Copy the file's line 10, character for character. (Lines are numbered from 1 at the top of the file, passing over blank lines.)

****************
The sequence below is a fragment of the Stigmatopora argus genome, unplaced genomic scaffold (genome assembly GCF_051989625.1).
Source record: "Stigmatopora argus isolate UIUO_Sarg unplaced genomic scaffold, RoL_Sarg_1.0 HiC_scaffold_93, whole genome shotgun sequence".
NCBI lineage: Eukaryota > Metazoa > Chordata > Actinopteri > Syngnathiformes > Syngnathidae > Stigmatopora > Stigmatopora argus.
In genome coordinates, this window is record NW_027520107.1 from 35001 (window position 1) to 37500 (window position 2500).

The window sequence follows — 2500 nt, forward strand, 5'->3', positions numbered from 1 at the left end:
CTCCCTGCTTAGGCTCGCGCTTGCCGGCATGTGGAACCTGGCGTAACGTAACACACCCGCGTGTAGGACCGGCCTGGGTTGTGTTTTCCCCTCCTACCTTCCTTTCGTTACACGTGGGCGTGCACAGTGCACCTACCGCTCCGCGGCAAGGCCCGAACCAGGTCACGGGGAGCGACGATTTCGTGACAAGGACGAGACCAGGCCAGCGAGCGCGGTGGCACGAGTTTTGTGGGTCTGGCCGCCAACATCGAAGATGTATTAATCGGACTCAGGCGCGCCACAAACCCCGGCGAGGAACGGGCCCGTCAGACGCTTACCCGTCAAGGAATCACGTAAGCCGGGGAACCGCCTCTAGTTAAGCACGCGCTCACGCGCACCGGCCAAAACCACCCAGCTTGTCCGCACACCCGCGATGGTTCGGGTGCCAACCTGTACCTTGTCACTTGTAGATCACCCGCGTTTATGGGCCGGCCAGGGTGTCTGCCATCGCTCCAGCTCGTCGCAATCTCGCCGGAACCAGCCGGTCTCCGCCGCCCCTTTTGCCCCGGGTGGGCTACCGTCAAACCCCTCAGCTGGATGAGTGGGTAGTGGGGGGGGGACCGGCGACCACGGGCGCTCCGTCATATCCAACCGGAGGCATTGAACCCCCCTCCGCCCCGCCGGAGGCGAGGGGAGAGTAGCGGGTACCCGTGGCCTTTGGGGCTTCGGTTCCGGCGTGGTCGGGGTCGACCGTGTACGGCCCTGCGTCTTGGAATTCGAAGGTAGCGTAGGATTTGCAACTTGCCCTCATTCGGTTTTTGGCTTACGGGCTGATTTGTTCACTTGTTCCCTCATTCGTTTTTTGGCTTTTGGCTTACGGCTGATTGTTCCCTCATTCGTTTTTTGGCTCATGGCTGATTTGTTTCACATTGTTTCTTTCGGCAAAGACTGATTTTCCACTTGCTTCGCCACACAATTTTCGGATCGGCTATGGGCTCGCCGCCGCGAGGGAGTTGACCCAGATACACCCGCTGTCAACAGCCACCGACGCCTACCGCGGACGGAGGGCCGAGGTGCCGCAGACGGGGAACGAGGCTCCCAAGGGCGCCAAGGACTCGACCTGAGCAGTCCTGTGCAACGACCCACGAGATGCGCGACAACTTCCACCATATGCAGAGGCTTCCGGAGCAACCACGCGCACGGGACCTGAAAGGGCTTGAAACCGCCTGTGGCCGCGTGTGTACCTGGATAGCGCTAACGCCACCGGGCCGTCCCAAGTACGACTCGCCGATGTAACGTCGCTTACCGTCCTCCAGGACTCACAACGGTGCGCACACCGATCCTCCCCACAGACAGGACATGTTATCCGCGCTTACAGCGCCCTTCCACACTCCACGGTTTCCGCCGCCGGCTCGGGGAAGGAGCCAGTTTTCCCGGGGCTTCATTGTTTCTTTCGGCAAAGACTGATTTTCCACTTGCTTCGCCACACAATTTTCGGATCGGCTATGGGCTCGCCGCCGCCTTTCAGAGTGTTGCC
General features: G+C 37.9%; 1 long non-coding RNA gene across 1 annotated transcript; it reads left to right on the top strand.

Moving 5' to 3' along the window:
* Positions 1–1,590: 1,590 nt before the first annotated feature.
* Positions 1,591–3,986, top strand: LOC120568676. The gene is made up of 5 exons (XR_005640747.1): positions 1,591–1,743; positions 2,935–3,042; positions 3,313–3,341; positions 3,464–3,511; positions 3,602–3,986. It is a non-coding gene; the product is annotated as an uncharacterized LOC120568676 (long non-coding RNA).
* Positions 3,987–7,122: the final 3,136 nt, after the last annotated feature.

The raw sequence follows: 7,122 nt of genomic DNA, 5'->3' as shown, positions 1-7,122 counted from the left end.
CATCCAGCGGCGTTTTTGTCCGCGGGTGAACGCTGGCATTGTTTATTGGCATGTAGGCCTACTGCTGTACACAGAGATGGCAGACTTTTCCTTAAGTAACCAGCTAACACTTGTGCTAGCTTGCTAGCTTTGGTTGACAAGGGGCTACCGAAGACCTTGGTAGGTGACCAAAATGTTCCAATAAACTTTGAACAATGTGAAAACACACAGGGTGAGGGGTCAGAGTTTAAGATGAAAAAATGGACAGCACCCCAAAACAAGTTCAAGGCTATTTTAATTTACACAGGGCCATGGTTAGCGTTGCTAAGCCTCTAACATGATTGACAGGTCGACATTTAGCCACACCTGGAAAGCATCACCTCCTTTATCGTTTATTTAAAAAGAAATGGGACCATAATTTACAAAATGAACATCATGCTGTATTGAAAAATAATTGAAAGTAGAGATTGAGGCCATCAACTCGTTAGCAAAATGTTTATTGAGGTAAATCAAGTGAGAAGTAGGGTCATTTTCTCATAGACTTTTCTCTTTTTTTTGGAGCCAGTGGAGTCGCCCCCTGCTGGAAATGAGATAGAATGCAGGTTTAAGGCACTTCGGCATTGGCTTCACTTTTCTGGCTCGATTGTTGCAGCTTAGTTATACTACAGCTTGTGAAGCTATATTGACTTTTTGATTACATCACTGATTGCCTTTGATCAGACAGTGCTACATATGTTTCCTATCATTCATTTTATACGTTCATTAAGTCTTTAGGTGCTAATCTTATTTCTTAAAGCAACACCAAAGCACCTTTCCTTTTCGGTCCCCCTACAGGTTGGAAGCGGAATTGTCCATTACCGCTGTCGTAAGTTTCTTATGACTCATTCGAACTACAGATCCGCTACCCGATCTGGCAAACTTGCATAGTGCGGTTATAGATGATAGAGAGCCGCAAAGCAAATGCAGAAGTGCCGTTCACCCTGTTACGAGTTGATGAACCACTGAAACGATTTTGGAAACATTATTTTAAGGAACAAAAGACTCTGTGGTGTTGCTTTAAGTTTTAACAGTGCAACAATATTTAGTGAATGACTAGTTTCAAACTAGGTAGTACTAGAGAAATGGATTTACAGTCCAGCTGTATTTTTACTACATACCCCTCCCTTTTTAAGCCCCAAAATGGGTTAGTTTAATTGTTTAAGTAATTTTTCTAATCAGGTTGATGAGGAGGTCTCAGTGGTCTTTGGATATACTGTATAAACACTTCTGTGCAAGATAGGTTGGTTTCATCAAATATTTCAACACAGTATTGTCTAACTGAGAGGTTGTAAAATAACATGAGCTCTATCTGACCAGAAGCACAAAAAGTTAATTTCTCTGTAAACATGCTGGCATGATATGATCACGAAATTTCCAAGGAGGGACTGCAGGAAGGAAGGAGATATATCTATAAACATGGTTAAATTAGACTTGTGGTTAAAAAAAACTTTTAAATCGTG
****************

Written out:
* Positions 1,591–3,986, top strand: LOC120568676. The gene is made up of 5 exons (XR_005640747.1): positions 1,591–1,743; positions 2,935–3,042; positions 3,313–3,341; positions 3,464–3,511; positions 3,602–3,986. It is a non-coding gene; the product is annotated as an uncharacterized LOC120568676 (long non-coding RNA).